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    (((((Laura))))) Wish that poem would've done more than "acknowledge" our "experience." Some comfort would've been nice.

    But definitely, cheers to all mothers who at least tried to do it right.
    Speed comes from what you put behind you. - Judi Ketteler

  10. #10
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    Well, it's a start. I can usually tune out the syrupy sweet messages that stir up so much dissonance, but this year I stumbled upon a reddit group (raised by Narcissists) with a supposed mother's day support group, and I fell right down a rabbit hole that wiped out a good 10 years of therapy in one go.

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  11. #11
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    Laura, my take on those groups (as a therapist), is you are going to hear a lot of very fragile people who could certainly undo all of the work you have done. I am a firm believer in divorcing yourself from abusive, narcissistic, or otherwise extremely dysfunctional parents as adult children of such people. But, I think I am in the minority. I just read a whole professional article about this. Many therapists and the public in general, preach forgiveness for such parents, but would we say this to a woman abused by a spouse? Of course not. The parental attachment bond is so strong, it makes it difficult, but often better in the end, to hold the boundaries and/or have no contact.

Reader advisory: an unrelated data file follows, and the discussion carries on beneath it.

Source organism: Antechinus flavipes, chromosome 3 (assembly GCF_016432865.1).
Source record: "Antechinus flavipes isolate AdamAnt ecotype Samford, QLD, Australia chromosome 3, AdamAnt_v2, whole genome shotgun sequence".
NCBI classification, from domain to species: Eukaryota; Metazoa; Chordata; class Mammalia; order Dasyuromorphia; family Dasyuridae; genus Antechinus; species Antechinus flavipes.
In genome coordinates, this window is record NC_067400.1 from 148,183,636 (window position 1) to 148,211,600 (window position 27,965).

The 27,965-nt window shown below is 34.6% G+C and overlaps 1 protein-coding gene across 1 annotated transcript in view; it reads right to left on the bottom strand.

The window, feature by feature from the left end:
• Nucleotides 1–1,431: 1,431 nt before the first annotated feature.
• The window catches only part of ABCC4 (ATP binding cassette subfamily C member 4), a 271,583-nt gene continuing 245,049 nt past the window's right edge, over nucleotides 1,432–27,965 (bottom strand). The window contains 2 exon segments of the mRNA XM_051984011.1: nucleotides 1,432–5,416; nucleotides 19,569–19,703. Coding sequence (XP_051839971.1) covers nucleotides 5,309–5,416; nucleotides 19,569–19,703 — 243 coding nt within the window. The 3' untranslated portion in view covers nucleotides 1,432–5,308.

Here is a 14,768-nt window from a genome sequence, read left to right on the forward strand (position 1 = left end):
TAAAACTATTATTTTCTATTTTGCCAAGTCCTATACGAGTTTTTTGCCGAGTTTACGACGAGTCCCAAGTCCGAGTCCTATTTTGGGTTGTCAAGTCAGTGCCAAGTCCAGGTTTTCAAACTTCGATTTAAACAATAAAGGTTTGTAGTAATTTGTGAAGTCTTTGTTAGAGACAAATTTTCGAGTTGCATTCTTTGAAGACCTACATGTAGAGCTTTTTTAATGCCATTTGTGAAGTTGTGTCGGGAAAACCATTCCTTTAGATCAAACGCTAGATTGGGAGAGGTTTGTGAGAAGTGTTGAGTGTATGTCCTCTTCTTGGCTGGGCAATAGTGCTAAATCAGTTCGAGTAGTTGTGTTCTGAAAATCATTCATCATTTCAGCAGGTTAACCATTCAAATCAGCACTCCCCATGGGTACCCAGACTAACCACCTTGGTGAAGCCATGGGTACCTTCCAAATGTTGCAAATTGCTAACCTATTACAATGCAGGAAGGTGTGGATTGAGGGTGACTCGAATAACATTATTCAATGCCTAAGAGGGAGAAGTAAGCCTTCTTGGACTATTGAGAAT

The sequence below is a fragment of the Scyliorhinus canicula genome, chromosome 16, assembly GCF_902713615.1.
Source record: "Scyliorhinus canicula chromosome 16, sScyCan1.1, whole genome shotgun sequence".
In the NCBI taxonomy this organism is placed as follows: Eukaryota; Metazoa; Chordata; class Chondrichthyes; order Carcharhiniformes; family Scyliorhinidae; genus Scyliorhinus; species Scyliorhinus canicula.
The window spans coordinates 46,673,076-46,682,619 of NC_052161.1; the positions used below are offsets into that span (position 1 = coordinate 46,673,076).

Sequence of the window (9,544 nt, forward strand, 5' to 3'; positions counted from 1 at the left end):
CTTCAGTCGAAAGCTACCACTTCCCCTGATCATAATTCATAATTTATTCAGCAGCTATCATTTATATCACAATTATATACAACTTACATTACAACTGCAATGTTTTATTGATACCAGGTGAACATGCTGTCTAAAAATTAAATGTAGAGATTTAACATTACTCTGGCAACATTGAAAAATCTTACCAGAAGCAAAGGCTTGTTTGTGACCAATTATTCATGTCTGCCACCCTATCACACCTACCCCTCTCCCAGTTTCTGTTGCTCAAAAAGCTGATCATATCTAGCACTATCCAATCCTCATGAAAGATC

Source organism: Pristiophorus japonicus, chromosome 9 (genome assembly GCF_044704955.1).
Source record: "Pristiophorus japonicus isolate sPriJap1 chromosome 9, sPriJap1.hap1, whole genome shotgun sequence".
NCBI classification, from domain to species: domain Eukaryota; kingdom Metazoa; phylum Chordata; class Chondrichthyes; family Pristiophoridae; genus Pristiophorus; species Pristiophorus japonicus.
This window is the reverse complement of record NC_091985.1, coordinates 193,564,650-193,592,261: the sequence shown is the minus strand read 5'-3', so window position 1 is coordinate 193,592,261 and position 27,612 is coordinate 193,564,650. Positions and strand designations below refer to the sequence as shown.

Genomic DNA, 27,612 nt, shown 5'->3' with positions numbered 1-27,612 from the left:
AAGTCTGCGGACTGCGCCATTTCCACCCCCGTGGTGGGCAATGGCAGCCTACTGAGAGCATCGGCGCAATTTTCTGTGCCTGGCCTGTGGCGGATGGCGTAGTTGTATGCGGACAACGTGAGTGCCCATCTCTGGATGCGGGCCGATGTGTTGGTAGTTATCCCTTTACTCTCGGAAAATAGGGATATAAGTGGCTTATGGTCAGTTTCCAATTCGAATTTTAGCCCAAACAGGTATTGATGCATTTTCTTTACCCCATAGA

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  12. #12
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    Quote Originally Posted by Crankin View Post
    Many therapists and the public in general, preach forgiveness for such parents, but would we say this to a woman abused by a spouse? Of course not.
    I've never understood why parents (even bad ones) get a pass. Then again, my favorite saying is that my kids are going to blame me when they grow up, I might as well earn it :-)

    Laura - I'm so sorry it was so rough this year.
    Crankin, the world needs more therapists like you. I fully support removing people from your life if they don't improve it. Life is too short to spend your time working on relationships that make you miserable. Then again, I'm working hard at "forgiving" (or how about not being angry about and letting go of) an abusive person in my past. They're not a part of my life anymore (beyond perhaps having to see them across a room at holidays once or twice a year), but at this point I just need to let them and the anger go and not define myself by past injuries.

  13. #13